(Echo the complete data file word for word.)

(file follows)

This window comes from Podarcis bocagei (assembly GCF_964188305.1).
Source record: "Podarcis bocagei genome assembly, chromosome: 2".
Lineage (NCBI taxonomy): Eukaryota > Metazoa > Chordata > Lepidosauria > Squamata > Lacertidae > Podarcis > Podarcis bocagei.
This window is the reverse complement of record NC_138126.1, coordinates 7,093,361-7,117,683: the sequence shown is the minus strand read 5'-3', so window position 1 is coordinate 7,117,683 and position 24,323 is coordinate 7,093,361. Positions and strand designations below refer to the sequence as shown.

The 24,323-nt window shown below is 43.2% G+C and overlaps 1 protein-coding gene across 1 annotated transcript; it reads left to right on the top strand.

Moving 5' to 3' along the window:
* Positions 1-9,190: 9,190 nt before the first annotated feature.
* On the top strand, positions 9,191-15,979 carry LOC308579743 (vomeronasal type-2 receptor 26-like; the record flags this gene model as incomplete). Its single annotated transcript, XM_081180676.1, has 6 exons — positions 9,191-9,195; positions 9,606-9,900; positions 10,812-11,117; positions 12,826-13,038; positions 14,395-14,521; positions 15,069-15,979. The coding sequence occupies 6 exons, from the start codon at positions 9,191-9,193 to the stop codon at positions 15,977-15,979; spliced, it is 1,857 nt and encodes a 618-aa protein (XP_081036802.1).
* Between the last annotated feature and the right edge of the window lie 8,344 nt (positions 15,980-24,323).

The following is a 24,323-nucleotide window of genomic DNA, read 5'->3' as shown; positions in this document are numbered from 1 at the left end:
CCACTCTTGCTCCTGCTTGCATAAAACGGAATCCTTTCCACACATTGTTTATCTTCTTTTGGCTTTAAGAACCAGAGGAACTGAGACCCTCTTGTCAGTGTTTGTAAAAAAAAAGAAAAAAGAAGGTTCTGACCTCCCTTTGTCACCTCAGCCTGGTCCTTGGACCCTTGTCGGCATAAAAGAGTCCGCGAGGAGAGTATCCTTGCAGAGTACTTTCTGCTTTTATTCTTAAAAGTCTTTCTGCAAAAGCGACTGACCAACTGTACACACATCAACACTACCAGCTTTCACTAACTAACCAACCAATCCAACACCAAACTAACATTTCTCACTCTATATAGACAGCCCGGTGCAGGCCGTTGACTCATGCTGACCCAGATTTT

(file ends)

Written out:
This window comes from Podarcis bocagei (assembly GCF_964188305.1).
Source record: "Podarcis bocagei genome assembly, chromosome: 2".
Lineage (NCBI taxonomy): Eukaryota > Metazoa > Chordata > Lepidosauria > Squamata > Lacertidae > Podarcis > Podarcis bocagei.
This window is the reverse complement of record NC_138126.1, coordinates 7,093,361-7,117,683: the sequence shown is the minus strand read 5'-3', so window position 1 is coordinate 7,117,683 and position 24,323 is coordinate 7,093,361. Positions and strand designations below refer to the sequence as shown.

The 24,323-nt window shown below is 43.2% G+C and overlaps 1 protein-coding gene across 1 annotated transcript; it reads left to right on the top strand.

Moving 5' to 3' along the window:
* Positions 1-9,190: 9,190 nt before the first annotated feature.
* On the top strand, positions 9,191-15,979 carry LOC308579743 (vomeronasal type-2 receptor 26-like; the record flags this gene model as incomplete). Its single annotated transcript, XM_081180676.1, has 6 exons — positions 9,191-9,195; positions 9,606-9,900; positions 10,812-11,117; positions 12,826-13,038; positions 14,395-14,521; positions 15,069-15,979. The coding sequence occupies 6 exons, from the start codon at positions 9,191-9,193 to the stop codon at positions 15,977-15,979; spliced, it is 1,857 nt and encodes a 618-aa protein (XP_081036802.1).
* Between the last annotated feature and the right edge of the window lie 8,344 nt (positions 15,980-24,323).

The following is a 24,323-nucleotide window of genomic DNA, read 5'->3' as shown; positions in this document are numbered from 1 at the left end:
CCACTCTTGCTCCTGCTTGCATAAAACGGAATCCTTTCCACACATTGTTTATCTTCTTTTGGCTTTAAGAACCAGAGGAACTGAGACCCTCTTGTCAGTGTTTGTAAAAAAAAAGAAAAAAGAAGGTTCTGACCTCCCTTTGTCACCTCAGCCTGGTCCTTGGACCCTTGTCGGCATAAAAGAGTCCGCGAGGAGAGTATCCTTGCAGAGTACTTTCTGCTTTTATTCTTAAAAGTCTTTCTGCAAAAGCGACTGACCAACTGTACACACATCAACACTACCAGCTTTCACTAACTAACCAACCAATCCAACACCAAACTAACATTTCTCACTCTATATAGACAGCCCGGTGCAGGCCGTTGACTCATGCTGACCCAGATTTT